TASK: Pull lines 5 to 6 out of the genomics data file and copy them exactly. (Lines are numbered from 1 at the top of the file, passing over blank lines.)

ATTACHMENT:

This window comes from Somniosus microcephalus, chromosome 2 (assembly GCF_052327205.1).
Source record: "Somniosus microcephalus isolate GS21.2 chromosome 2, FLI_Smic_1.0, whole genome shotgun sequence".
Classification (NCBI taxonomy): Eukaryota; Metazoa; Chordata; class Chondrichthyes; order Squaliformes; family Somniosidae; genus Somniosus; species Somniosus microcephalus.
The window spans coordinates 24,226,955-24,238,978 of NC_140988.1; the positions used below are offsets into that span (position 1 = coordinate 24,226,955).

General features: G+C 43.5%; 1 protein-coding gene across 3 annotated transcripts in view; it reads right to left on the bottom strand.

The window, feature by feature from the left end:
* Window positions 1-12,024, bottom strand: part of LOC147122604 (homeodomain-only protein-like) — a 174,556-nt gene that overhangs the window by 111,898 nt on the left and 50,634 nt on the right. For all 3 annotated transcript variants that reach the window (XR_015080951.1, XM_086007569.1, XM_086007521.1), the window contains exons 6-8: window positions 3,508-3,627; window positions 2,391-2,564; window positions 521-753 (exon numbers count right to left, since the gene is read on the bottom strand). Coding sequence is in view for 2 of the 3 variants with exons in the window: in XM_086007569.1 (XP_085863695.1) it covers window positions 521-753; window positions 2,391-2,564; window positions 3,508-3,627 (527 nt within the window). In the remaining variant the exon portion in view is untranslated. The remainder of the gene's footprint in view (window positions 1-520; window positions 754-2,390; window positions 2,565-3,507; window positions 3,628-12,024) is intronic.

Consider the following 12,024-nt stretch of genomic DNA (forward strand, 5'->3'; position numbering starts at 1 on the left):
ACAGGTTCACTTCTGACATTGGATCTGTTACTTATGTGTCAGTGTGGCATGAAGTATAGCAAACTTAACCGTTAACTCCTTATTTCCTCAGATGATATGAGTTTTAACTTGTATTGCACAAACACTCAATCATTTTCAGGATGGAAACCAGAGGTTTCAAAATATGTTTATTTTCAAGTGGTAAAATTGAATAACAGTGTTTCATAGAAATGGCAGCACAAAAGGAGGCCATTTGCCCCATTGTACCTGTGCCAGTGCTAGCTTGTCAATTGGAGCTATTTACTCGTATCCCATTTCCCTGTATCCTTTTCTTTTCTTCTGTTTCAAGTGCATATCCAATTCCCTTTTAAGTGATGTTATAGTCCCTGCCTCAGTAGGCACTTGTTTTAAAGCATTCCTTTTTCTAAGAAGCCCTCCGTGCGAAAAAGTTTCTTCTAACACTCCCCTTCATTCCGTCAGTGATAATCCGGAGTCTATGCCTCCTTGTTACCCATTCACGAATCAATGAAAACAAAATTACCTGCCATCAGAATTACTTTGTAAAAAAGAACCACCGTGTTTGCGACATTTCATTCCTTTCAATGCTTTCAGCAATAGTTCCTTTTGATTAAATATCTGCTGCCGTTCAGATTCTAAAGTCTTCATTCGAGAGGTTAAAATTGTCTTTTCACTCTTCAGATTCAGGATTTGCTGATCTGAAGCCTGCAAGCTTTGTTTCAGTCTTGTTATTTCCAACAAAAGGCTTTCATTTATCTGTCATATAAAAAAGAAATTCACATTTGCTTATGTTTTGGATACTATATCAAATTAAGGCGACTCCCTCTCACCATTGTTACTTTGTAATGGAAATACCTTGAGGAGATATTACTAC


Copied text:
General features: G+C 43.5%; 1 protein-coding gene across 3 annotated transcripts in view; it reads right to left on the bottom strand.

The window, feature by feature from the left end: